One day, mid-summer, I stopped by Benning Violins in Studio City for repairs on a friend's cello. German-born Hans Benning was at his work station, a violin on his bench and a wood plane in his strong, lean hand. To his left was his son, Eric. And next to Eric was Eric's son, Nathan. All three wore shop aprons and the fine dust of aged, hand-picked Bavarian and Bosnian spruce and maple.
Nathan, 13, was busy. Head down, he was working on a project that filled his dad and grandfather with pride. In a family that has been in the business since the early 20th century, faithful to an old-world craft that takes great patience, Nathan was making his first violin.
Hans surveyed his grandson through wire-rimmed spectacles, proud of the multi-generational operation. I asked Nathan what he thought of his work, and he deferred to the masters in his midst. His grandfather put it like this:
"He's got talent."
The shop's history is a bit complicated, but the roots go back to Illinois, Eric explained, where "my grandfather's sister married Carl Becker Sr., and he was the god of all violin makers in America."
Becker had a young protege on his wife's side of the family by the name of Paul Toenniges, who took what he learned and brought it to Los Angeles in the 1940s, later opening Studio City Music on Ventura Boulevard.
His daughter, Nancy Toenniges, grew up in the shop and started wielding a chisel at age 11. She had plans to become a scientist but canceled them at 21 to attend a German violin-making school, where one day a classmate invited her to a concert.
"Here comes this gorgeous, gorgeous woman in a beautiful, beautiful blue dress," recalled the classmate, whose name was Hans Benning.
They later married in Los Angeles, and for 50 years they've run the shop Nancy's father started, eventually changing its name to Benning Violins.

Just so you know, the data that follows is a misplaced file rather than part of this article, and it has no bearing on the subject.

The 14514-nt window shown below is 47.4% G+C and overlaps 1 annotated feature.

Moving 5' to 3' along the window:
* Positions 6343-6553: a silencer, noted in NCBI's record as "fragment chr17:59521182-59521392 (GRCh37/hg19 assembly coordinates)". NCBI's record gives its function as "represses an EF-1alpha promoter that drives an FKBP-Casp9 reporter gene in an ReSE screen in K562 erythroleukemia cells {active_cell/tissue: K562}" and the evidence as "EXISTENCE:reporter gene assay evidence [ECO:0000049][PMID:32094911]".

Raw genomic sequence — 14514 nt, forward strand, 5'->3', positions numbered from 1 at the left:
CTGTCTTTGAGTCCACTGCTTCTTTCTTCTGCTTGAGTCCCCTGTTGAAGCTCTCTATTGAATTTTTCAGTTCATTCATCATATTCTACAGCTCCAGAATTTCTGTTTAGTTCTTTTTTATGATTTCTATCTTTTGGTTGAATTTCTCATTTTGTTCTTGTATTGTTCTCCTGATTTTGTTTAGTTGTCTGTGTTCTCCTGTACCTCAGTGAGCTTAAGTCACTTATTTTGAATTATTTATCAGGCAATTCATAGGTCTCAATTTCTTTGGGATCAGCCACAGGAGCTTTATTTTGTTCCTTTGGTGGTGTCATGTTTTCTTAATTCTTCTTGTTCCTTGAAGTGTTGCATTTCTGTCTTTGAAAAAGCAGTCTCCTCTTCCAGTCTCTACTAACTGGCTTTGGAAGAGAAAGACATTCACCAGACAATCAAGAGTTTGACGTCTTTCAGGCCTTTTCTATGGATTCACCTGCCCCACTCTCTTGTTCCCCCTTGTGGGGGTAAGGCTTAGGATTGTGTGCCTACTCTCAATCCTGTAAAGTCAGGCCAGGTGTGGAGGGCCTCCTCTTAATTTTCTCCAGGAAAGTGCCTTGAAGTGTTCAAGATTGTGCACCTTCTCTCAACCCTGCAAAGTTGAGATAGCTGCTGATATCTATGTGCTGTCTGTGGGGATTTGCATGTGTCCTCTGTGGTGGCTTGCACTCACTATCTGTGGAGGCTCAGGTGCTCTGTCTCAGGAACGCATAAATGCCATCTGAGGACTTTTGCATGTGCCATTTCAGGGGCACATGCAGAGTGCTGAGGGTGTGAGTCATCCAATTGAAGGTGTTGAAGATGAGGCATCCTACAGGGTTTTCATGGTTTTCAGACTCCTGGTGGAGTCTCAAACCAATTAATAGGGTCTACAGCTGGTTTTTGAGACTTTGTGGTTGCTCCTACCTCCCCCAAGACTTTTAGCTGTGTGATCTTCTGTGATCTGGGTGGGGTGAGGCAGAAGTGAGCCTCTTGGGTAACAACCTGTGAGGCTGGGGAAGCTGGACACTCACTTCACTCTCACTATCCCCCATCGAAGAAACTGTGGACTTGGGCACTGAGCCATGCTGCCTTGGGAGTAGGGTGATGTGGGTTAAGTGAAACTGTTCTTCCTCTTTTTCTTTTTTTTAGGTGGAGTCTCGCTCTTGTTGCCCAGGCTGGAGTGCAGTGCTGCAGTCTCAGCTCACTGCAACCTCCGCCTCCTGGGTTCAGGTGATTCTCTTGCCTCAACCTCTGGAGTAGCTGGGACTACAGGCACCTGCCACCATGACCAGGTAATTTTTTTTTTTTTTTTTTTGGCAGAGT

I didn't know any of this in 2005, when my friend Nathaniel told me that for violin repairs, he only trusted Hans and Eric Benning. The Bennings confirmed on my first visit that a homeless chap named Nathaniel dropped by periodically with his instrument in pretty bad shape.
He was polite, they said, and waited his turn, leaving his considerable cargo outside the store in consideration of other customers.
In time I met Nancy Benning, followed by Nathan, his brother Garrett, 15, and Laura Phillips, a cousin who has been helping manage the operation for 30 years. Eric's brother Brian, a professional violinist, also works at the shop on occasion.
A family operation, for sure. And one that Hans and Nancy retooled in the 1970s.
"When it was Studio City Music, it had everything musical under the sun, from kazoos and trumpets to trombones, electric pianos, clarinets, saxophones," Hans said. "My dream always had been to have a first-class violin shop, and when my father-in-law retired … we closed up and remodeled."
The new business plan was to repair, rent, sell and make stringed instruments. Hans and Nancy decided to see if their three young sons, when introduced to a pile of scrap wood and a few tools, might know what to do.
First came Robert.
"He didn't last a day," said Hans, whose oldest son went into law enforcement.
Next came Brian, the middle son, who had no interest in the scrap pile.
"All he wanted to do was play the violin."
And then came Eric.